One Big Question: What will dating be like in 20 years?
You might not think your crock pot or your refrigerator would have a whole lot to do with your love life, but as we enter the age of the Internet of Things (IoT), connected devices can collect data about our behaviors that might actually help match us with our ideal partners. To explore this idea further, as part of our regular feature called One Big Question, we reached out to Romain Bertrand, UK Country Manager at the UK's branch of popular dating site eHarmony. Bertrand and a team of researchers at Imperial College London recently compiled a report about how the IoT will be affecting our dating habits going forward.
We asked him just what the dating landscape would look like in the next 20 years and specifically how connected devices might shape it. Here's what he had to say.
When looking forwards at how people go about finding love over the next twenty years, it's useful to first look backwards. Tech has changed an unprecedented amount in recent years – and romantic conventions with it. When eHarmony launched in 2007 in the UK, it was into a world that had only just witnessed the birth of the iPhone.
It is reasonable then to expect this exponential level of change to continue apace as we look to the future. These further advances in technology will bring ever-greater changes in how we meet potential partners.
The eHarmony.co.uk algorithm already connects members using 29 dimensions of compatibility – factoring in their beliefs, core values and key personality traits to create deeper connections and as a result, meaningful relationships that will stand the test of time.
In the recent Future of Dating report from eHarmony.co.uk and Imperial College London, we dove further into smart technology, and its implications for the pursuit of love.
Smart technology has evolved at an incredible pace – in fact there are an estimated 6.4 billion connected devices worldwide. But many potential applications remain untapped as uptake steadily increases.
As more people build a 'smart home' device by device, the data available will crucially help narrow the gap between who you think you are, and who you actually are, leading to far more rewarding romantic choices.
Looking at the specifics of what this means, such data could be used to provide accurate insight into personality traits, helping to give us an even fuller picture of what makes two people truly compatible.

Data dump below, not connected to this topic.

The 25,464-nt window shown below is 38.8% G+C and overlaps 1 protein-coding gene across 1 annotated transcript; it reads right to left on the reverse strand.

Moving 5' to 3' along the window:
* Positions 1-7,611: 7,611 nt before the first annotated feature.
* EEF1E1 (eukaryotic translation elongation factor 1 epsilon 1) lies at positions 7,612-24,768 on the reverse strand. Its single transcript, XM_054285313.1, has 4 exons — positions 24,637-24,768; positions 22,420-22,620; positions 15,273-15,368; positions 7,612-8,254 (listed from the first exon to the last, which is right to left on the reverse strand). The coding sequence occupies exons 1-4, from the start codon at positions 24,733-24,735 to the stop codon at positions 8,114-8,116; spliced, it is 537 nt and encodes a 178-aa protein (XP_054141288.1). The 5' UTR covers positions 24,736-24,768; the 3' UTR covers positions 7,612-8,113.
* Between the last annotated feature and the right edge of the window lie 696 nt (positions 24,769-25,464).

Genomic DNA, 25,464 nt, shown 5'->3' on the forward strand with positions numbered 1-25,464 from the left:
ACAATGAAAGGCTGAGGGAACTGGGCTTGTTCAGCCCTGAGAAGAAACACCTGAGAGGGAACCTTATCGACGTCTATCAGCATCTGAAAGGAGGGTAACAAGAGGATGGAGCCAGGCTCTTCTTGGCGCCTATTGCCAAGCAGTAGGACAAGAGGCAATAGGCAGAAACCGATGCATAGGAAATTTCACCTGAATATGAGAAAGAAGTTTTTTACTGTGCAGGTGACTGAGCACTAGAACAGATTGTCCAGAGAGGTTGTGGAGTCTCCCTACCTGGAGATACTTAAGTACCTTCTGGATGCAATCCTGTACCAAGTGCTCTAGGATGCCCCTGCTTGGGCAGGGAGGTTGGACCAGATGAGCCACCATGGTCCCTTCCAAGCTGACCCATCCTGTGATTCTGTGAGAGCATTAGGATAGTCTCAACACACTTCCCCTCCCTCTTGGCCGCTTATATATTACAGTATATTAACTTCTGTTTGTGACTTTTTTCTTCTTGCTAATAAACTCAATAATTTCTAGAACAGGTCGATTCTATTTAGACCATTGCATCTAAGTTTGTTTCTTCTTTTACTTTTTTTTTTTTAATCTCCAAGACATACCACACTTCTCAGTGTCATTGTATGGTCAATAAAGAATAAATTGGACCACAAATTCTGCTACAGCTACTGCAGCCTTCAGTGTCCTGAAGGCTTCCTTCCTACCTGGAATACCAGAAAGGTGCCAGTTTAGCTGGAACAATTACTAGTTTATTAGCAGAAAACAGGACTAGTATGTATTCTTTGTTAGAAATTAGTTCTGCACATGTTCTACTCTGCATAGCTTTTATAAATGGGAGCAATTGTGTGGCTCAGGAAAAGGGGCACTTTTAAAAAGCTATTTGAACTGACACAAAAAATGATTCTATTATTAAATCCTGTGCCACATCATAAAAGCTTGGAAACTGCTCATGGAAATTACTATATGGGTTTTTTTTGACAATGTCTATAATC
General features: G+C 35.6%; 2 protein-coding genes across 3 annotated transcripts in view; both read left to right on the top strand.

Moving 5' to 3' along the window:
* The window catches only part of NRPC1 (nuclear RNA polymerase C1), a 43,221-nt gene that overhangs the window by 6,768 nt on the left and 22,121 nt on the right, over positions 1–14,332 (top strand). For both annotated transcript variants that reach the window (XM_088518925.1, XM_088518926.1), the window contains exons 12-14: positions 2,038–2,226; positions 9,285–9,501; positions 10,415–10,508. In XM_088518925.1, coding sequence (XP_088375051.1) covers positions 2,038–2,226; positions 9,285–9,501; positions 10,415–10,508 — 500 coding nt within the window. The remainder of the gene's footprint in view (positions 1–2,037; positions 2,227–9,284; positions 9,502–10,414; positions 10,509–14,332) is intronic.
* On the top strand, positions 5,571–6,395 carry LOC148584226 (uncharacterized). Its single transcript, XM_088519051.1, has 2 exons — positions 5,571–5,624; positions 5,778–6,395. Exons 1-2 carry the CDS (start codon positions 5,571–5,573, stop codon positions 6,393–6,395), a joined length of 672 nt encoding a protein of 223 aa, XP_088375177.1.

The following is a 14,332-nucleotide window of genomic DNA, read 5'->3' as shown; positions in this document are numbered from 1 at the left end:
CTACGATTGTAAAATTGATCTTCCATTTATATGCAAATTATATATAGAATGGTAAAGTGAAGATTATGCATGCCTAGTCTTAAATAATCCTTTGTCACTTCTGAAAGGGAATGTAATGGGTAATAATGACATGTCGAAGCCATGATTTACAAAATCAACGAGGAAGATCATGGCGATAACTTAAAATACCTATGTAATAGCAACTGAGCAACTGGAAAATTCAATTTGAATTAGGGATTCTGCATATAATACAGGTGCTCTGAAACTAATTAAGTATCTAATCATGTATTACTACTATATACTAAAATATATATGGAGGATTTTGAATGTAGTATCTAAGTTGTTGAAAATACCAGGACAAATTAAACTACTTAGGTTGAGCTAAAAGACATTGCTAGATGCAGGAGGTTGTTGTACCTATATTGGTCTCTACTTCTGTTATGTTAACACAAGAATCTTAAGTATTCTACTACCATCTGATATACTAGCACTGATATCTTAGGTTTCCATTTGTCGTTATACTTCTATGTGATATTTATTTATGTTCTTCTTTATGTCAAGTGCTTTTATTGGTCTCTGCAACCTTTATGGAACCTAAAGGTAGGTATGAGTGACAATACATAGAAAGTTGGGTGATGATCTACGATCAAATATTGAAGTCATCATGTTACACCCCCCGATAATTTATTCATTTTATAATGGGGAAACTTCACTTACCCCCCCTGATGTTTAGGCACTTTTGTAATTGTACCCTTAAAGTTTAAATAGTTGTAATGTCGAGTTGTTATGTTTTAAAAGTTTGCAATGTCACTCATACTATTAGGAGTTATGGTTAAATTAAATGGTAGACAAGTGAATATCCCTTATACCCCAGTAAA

You may be forgiven for asking how the settings on a smart shower or the food in your smart fridge can tell you things about yourself than many other forms of self-assessment, but much can be understood based on our choices, lifestyle and views.
For example, a smart shower may reveal a lot about cleanliness, which correlates strongly with levels of conscientiousness but also organization. Equally, whether you keep your fridge full and organized or end up adding food in fits and bursts can give clues on whether you're a spontaneous person, how busy you are and culinary prowess.
Other devices that we'd already recognize in the home, such as smart televisions, could also build on compelling data. For instance, research suggests that similar tastes in films, which we attach great emotional importance to, can be a key indicator in a couple's mutual psychological make-up.
But while the means and method behind finding love might see further change, the human heart will likely stay the same, and as such, what works between two people in terms of compatibility won't be too different.
The challenge for us in the future will be to understand how all this new data provided by the 'Internet of Things' relates to what scientists now call deeper learning, helping us to better understand the behavior of people and how this relates to attraction.
It's very encouraging to see that what started with scientifically-advanced tools such as eHarmony's compatibility algorithm, will continue to evolve making use of the array of possibilities that the 'smart era' has to offer.